In a story which depicts character growth such as Garupa, it’s very vital for every scenario writer to have a complete understanding of all the events that all the characters have experienced, as well as everything which has influenced the characters’ mindset in the process. In order to prevent any discrepancy in interpretation, Craft Egg has prepared a complete chronology detailing each character’s events. By looking at this material, one would be able to see the relationships between the characters and the necessary elements for weaving future stories. It’s definitely interesting to find out what’s written inside it.
“We want these girls to experience something and grow, not as characters appearing inside a game, but as individual human beings.” Nishino’s remark closed the lecture, followed by a round of applause across the venue.
Following the lecture, a Q&A session was held where the audience can freely ask questions to Sawamura and Nishino. The following are some of the questions.
—How do you put together differing opinions during a discussion?
Sawamura: We talk things out without opting for a majority decision. It does take quite a while sometimes, but we believe that’s necessary.
Nishino: The setting for the characters are summarized in the documents, so there aren’t much of a deviation in terms of direction. If we still face problems in spite of that, we will take the time to discuss them with the whole scenario team.
—What kind of preparations did you make before the release?
Nishino: We held a training camp with the other company members everyday. We spent one day for each band in order to deepen our understanding of the characters.
—How did you decide the position of the players in this game?
Sawamura: The important thing in Garupa is to depict the girls as “human beings”. In order to provide a realistic depiction of them alongside their relationships with the surrounding characters, we decided not to place any importance in the player’s presence when writing the story.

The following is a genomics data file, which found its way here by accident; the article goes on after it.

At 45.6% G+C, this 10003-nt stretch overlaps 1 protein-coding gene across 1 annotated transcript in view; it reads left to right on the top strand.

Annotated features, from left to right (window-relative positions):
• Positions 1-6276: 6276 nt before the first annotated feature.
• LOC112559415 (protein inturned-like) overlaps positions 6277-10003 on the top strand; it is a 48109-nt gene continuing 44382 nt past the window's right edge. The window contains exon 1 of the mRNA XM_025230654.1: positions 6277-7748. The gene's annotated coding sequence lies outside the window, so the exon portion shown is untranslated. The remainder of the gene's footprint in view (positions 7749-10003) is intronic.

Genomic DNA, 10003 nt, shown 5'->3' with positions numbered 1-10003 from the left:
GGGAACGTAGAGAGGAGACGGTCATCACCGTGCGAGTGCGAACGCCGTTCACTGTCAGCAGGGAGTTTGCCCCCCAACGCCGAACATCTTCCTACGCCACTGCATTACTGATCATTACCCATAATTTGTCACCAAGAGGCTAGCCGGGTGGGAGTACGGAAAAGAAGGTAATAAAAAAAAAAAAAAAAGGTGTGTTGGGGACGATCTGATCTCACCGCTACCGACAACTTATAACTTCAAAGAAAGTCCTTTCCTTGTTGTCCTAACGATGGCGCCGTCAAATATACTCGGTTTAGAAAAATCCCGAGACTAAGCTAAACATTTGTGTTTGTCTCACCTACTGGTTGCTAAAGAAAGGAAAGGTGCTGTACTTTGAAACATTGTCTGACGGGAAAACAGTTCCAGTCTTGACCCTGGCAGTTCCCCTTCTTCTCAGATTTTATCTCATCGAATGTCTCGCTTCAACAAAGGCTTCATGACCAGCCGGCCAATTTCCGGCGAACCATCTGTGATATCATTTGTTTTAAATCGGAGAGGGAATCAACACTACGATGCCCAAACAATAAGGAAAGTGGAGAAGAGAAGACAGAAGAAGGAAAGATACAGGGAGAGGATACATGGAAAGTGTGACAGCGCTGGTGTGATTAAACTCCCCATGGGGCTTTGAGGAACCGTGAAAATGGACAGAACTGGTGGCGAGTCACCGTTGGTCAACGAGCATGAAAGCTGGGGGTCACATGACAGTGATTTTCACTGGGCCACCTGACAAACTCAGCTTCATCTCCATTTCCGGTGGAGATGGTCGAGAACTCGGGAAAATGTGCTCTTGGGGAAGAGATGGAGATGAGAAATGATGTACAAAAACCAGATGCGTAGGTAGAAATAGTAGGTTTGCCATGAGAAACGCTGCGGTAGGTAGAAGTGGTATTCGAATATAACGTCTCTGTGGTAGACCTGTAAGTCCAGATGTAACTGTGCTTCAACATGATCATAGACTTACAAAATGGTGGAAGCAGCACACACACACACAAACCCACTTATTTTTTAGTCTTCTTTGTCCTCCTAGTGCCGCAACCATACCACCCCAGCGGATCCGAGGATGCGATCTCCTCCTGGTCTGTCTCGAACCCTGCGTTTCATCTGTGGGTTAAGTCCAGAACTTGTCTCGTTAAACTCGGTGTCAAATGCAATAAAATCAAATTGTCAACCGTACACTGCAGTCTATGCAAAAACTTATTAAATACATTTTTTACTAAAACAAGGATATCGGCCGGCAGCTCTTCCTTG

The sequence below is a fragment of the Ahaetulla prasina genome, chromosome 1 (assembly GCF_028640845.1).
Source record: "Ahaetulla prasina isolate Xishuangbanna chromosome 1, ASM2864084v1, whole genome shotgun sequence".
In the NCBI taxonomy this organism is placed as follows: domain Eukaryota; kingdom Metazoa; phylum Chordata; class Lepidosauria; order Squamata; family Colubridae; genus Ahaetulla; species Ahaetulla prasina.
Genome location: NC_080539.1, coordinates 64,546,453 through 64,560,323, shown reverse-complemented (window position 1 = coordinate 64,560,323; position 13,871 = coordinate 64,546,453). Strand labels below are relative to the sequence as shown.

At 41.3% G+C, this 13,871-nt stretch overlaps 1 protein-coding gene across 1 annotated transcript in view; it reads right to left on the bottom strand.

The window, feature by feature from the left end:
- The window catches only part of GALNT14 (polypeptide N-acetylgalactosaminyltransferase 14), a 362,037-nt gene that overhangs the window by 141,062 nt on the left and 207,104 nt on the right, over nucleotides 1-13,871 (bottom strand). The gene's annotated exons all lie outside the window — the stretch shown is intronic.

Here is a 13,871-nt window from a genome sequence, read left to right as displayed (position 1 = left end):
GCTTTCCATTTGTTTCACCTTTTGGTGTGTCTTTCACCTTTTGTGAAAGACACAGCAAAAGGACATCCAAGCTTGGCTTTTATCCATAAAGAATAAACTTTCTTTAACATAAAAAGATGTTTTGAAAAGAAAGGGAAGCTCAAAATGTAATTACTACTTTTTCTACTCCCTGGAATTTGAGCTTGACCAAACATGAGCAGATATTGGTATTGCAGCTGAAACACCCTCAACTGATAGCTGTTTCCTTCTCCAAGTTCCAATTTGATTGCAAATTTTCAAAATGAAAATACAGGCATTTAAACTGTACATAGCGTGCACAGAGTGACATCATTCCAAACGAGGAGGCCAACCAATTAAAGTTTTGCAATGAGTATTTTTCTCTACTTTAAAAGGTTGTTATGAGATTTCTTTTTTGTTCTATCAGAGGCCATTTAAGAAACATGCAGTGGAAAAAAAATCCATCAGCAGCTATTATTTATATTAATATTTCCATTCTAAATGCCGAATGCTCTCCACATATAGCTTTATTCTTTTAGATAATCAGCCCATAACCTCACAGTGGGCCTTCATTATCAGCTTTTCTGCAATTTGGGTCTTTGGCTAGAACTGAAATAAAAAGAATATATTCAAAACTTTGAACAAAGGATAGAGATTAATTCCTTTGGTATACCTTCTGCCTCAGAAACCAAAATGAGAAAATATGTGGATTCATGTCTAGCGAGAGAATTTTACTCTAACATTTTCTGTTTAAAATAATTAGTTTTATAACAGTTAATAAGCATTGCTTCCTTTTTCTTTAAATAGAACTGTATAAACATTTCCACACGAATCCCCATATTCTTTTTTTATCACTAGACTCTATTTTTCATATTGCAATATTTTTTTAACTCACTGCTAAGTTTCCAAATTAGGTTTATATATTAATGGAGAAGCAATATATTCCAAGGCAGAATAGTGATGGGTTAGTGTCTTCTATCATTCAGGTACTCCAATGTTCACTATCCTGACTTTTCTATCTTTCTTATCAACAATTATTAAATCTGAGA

—Were the relationships of the characters planned from the start? Or were the relationships decided as you were writing the story?
Nishino: Both of them are true. The relationship between the Hikawa siblings were planned from the start, but there are other relationships born when we felt “it seems interesting if these two characters interact”.
—Are limited voice lines and 4-panel comic strips on Twitter created accordingly with the characters’ growth?
Nishino: We are creating them with the characters’ latest development in mind.
—Do you feel that the number of characters appearing in the game is too many or too little?
Nishino: I think it’s enough. There is still a lot of depth to explore for the characters that we still haven’t written enough yet.
The event was closed with a social gathering with the speakers included, where the participants exchanged information and formed new communities. Several participants expressed their thoughts after the event.
“The character’s inner aspect is the key of scenario writing. I’ll apply what I learned today in my future works.”
—Scenario writer, female
“It’s very unusual to find a developer with a creation process similar to Craft Egg. I would like to teach young creators that there is a way to create a game like this.”
—Scenario writer – lecturer, male
Both of the speakers also shared their thoughts on the seminar. “It was my first time standing on a stage like this, so I was very nervous. It was fun being able to meet a lot of people interested in learning about writing a scenario in the social gathering,” expressed Nishino. Sawamura admitted the event served as a great motivation for both of them, stating “There are people who asked fairly sharp questions, and it was a very good opportunity.”
BanG Dream! Girls Band Party! is a rhythm game released for iOS and Android, based on the BanG Dream! franchise. It was published by Bushiroad and Craft Egg and was released on March 16th, 2017 for iOS and Android devices. The game won both the “Popular games of the year 2017” and “Games of the year 2017” category of the Google Play Awards 2017 in Japan.
A Taiwanese version of the game was released on September 26, 2017. A Korean version of the game was released on February 6, 2018. An English version of the game was announced in September of 2017, and was released on April 4, 2018 with an early release in Singapore on March 29, 2018.